2018 - pres
As I was moving to Portugal in 2015, I was following some of the anti-austerity movements in Southern Europe — eg, the Indignado Movement in Spain and Greece — protesting the nearly total youth unemployment and other harsh outcomes of the neoliberal policies imposed upon Portugal, Italy, Greece, and Spain following the global financial crisis. It was a difficult time in Southern Europe — Italy’s manufacturing utilization roughly halved between 1995 and 2015, and my own salary was cut by 20% until Madeira could work off some of its €7 Billion debt (for an island with a population of 250,000).
A Spanish friend of mine, Julio Fernandez Ostolaza, who had first invited me to demo an art robot at a conference he organized at the University of Chicago in 1993, sought to create robot protestors in the mid-2000s. Since I’d already built a robotic war journalist, drones for anti-fascists, and drones to protest at Guantanamo, I was happy to help him with a variety of initial designs. Indeed, he did release a robot based on our joint design at G8 protests. But I felt that neither of us had yet come up with a scalable robot that could really be used to protest, one that was truly cloneable and expendable, or capable of being clubbed or shot by the police without worrying too much.
From 2015-2017, working with engineers Victor Hugo Aguiar and Victor Azevedo, I developed a large, self-balancing robot that fit the bill reasonably. Far less agile than a Boston Dynamics robot, it can nonetheless work a picket line for eight hours (we don’t want to get in trouble with the robot’s union) and shout voice-synthesized protests and carry a placard. It can be made with scrap lumber, a single-board computer and a few integrated circuits, a lithium-polymer (drone) battery, and some gears, motors, and wheels.
I debuted the piece at a conference on art and activism, https://creativeinterruptions.com/, at the BFI in London.
If you want to make your own ProBot, and are reasonably technical, you can find the code and electronics here: https://github.com/VitorHugoAguiar/ProBot … and step-by-step (very detailed) instructions here: https://www.instructables.com/id/ProBot-the-Protesting-Robot/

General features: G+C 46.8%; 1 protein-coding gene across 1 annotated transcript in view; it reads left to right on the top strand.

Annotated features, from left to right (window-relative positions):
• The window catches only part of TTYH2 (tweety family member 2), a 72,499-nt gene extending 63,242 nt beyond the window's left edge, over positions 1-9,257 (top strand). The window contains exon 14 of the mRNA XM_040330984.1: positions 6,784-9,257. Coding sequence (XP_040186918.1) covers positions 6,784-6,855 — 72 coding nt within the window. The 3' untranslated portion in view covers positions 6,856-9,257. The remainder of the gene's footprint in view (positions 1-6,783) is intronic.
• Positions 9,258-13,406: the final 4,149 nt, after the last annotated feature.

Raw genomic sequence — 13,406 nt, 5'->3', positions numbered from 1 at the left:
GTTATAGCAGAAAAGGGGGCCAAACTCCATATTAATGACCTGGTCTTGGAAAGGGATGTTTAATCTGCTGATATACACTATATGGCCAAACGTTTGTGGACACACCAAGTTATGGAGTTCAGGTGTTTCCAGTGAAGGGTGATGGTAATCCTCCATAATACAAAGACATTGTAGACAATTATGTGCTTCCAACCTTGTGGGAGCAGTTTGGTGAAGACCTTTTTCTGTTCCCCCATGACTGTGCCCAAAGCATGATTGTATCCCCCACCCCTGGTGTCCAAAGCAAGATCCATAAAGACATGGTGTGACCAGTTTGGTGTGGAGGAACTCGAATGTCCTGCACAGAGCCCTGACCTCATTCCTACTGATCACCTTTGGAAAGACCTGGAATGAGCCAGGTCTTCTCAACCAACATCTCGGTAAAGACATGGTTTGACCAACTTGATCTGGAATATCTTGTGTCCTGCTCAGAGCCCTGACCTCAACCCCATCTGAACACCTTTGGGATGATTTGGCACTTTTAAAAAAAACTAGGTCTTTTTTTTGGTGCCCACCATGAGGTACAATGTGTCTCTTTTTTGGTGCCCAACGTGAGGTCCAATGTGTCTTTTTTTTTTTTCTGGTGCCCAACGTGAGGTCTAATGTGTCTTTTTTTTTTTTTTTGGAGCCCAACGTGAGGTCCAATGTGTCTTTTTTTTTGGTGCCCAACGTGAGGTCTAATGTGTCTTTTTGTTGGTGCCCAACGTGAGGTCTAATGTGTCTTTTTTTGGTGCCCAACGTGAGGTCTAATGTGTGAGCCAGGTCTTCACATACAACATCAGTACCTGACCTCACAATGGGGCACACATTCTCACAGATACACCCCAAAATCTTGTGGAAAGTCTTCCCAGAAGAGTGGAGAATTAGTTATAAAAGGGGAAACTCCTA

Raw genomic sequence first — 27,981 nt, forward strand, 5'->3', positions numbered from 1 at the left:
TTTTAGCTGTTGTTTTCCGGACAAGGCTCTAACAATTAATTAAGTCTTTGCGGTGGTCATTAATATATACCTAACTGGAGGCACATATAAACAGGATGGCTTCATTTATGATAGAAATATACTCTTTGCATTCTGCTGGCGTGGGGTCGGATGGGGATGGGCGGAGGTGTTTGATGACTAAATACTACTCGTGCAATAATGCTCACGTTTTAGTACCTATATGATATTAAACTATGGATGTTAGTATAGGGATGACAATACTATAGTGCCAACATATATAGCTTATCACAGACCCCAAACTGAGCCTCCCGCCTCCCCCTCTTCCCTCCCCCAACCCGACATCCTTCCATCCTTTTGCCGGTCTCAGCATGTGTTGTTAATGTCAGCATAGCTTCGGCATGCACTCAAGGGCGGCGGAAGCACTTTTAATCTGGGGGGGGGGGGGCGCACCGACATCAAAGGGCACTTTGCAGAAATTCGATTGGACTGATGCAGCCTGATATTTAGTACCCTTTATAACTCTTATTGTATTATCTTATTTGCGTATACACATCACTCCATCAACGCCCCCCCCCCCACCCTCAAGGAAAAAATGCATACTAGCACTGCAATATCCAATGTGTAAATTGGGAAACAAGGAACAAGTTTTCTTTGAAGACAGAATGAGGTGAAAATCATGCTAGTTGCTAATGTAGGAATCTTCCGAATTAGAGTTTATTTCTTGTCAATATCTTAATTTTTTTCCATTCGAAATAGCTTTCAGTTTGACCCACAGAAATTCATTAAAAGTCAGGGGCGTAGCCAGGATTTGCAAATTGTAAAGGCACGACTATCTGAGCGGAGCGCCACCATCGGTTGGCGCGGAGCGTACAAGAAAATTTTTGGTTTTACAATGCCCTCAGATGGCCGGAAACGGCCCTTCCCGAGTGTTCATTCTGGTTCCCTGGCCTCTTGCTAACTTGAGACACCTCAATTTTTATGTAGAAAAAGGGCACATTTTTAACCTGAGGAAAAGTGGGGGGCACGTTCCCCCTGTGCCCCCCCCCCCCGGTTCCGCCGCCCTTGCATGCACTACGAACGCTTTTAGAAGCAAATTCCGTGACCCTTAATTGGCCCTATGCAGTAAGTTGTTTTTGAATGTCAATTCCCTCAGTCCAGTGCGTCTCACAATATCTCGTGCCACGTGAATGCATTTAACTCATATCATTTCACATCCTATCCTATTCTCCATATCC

We’re always looking for suggestions on improving; in particular I’d like to port the ProBot to an ODrive motor driver (or similar) to use fast three phase motors and regeneration. The Beaglebone running Xenomai is occasionally freezing; none of us are experts in real-time systems. But the Probot surprisingly durable and able to navigate most urban and interior spaces (though not stairs).
Nicolau Ferreira. Robôs dissidentes? Rádio livre no Uganda? Esta tecnologia social veio da Madeira. PÚBLICO. Retrieved July 22, 2016 from https://www.publico.pt/ciencia/noticia/robos-dissidentes-radio-livre-no-uganda-esta-tecnologia-social-veio-da-madeira-1738462
Circuitos para la revolución: el artista que construye robots ‘indignados.’ Retrieved November 25, 2014 from http://www.eldiario.es/hojaderouter/tecnologia/hardware/MIT-Media_Lab-robots-tecnologia_social-indignados_0_326167491.html
George Dvorsky. Meet The Man Who’s Building Robots For Political Resistance. io9. Retrieved July 30, 2018 from https://io9.gizmodo.com/meet-the-man-whos-building-robots-for-political-resista-1647659294
Photini Vrikki. Festival of Arts and Activism: Operate a Human-Sized Protest Robot. Creative Interruptions. Retrieved June 19, 2019 from https://creativeinterruptions.com/operate-a-human-sized-protest-robot/
Luke Yoquinto. 2014. The Robots of Resistance. The Big Roundtable. Retrieved November 6, 2017 from https://thebigroundtable.com/the-robots-of-resistance-667998b10ff0
MIT Professor Wants To Build Robots To Free You From Your Robot Overlords | True Activist. Retrieved September 14, 2016 from http://www.trueactivist.com/mit-professor-wants-to-build-robots-to-free-you-from-your-robot-overlords/